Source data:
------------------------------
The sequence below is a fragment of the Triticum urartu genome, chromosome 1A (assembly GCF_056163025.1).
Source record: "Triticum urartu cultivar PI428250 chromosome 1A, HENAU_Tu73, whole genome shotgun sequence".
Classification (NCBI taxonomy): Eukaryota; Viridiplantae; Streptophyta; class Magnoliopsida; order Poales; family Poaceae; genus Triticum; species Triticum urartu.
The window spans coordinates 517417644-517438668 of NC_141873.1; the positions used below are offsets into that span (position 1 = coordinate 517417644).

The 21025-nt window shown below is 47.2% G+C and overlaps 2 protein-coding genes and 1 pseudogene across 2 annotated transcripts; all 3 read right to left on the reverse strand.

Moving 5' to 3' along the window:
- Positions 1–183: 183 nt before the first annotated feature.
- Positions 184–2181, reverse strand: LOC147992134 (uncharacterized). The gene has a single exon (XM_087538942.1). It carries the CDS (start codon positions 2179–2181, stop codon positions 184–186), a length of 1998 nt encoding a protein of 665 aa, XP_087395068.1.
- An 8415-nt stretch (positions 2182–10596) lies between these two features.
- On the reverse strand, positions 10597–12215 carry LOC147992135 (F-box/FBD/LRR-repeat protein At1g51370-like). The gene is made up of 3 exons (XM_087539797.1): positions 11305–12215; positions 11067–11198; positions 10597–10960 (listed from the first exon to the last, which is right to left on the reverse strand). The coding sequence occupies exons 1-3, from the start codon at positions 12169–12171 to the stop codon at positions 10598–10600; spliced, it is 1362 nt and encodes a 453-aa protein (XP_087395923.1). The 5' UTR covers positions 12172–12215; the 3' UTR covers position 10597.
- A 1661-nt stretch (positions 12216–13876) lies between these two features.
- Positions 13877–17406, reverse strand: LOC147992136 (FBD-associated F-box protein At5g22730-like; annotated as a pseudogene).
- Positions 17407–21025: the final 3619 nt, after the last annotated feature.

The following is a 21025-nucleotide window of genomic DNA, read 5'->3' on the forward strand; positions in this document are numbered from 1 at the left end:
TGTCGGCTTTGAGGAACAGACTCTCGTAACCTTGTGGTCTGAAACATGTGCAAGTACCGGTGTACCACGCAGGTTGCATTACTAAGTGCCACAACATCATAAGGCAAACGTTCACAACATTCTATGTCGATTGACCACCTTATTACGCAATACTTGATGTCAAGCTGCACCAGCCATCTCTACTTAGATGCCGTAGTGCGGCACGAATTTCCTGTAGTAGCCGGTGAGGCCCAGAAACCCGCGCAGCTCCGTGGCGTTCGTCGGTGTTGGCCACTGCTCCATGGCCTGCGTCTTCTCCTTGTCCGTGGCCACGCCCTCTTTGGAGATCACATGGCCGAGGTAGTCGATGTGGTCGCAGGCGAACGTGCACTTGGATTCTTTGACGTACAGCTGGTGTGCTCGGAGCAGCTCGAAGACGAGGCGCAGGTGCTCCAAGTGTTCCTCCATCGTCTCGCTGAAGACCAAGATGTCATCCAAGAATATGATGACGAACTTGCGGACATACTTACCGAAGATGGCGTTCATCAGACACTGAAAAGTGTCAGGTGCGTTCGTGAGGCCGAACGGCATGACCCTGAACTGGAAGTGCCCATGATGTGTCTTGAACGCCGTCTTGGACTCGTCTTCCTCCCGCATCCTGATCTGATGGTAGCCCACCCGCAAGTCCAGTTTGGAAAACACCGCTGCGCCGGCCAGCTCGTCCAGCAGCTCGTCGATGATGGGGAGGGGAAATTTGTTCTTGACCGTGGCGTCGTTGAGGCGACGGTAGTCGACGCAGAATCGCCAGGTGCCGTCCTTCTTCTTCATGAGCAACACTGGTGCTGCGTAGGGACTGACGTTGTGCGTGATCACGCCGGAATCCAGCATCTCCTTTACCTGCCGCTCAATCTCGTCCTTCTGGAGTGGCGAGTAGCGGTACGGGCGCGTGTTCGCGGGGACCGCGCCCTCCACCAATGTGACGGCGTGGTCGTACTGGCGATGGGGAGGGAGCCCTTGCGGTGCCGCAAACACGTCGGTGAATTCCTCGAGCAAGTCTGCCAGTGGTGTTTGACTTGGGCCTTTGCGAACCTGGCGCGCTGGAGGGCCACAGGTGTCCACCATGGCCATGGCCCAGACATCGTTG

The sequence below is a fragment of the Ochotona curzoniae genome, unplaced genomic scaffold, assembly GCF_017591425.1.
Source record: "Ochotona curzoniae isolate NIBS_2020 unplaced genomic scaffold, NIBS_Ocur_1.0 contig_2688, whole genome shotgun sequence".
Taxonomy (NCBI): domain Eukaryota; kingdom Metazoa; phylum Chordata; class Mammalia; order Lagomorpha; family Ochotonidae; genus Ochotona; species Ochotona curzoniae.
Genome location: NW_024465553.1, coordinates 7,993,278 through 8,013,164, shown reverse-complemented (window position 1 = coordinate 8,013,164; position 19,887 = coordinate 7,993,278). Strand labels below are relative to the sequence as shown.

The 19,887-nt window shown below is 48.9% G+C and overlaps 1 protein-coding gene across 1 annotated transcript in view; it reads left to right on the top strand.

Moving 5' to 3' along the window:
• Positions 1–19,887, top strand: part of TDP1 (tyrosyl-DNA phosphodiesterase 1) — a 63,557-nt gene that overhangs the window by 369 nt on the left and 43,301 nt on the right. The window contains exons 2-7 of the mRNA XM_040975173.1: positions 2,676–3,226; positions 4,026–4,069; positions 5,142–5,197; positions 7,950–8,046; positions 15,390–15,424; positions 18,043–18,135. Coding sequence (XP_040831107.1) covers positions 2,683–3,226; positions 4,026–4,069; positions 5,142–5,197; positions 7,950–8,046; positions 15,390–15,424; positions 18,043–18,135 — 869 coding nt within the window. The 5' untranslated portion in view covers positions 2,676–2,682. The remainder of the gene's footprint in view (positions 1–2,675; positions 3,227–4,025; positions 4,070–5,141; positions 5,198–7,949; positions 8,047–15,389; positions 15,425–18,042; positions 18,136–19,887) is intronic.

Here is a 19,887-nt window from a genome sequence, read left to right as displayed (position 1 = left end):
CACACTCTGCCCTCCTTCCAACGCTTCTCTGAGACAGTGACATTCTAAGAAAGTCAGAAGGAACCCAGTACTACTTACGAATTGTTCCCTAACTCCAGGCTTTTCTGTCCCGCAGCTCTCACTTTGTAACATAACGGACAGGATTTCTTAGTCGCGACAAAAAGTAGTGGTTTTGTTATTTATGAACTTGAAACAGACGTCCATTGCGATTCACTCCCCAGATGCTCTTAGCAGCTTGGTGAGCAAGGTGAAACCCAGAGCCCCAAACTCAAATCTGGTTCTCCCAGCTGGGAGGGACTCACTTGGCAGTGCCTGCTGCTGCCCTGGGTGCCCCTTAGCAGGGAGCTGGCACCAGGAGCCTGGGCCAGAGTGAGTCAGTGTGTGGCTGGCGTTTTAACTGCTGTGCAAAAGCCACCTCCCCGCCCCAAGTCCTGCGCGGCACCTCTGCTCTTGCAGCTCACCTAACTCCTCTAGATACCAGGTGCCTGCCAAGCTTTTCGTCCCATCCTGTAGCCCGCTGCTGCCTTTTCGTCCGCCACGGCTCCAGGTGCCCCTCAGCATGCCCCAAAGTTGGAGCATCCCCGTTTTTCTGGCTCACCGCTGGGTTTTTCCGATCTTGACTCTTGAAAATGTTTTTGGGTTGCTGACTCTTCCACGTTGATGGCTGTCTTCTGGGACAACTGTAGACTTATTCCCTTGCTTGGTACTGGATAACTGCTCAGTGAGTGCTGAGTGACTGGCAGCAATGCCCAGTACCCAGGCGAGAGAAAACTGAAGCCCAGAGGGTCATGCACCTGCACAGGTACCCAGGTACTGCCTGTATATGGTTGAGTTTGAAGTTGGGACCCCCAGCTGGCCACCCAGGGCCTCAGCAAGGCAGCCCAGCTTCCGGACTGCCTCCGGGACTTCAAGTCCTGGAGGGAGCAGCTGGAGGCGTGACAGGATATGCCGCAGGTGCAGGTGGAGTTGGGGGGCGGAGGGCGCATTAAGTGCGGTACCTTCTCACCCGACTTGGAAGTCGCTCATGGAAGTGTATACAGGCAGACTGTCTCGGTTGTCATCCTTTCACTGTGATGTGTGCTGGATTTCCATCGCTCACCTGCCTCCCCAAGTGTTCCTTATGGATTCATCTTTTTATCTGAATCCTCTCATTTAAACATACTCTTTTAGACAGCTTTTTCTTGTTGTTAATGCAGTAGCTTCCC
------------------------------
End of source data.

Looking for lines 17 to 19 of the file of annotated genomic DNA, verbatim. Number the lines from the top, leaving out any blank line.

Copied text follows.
Source record: "Ochotona curzoniae isolate NIBS_2020 unplaced genomic scaffold, NIBS_Ocur_1.0 contig_2688, whole genome shotgun sequence".
Taxonomy (NCBI): domain Eukaryota; kingdom Metazoa; phylum Chordata; class Mammalia; order Lagomorpha; family Ochotonidae; genus Ochotona; species Ochotona curzoniae.
Genome location: NW_024465553.1, coordinates 7,993,278 through 8,013,164, shown reverse-complemented (window position 1 = coordinate 8,013,164; position 19,887 = coordinate 7,993,278). Strand labels below are relative to the sequence as shown.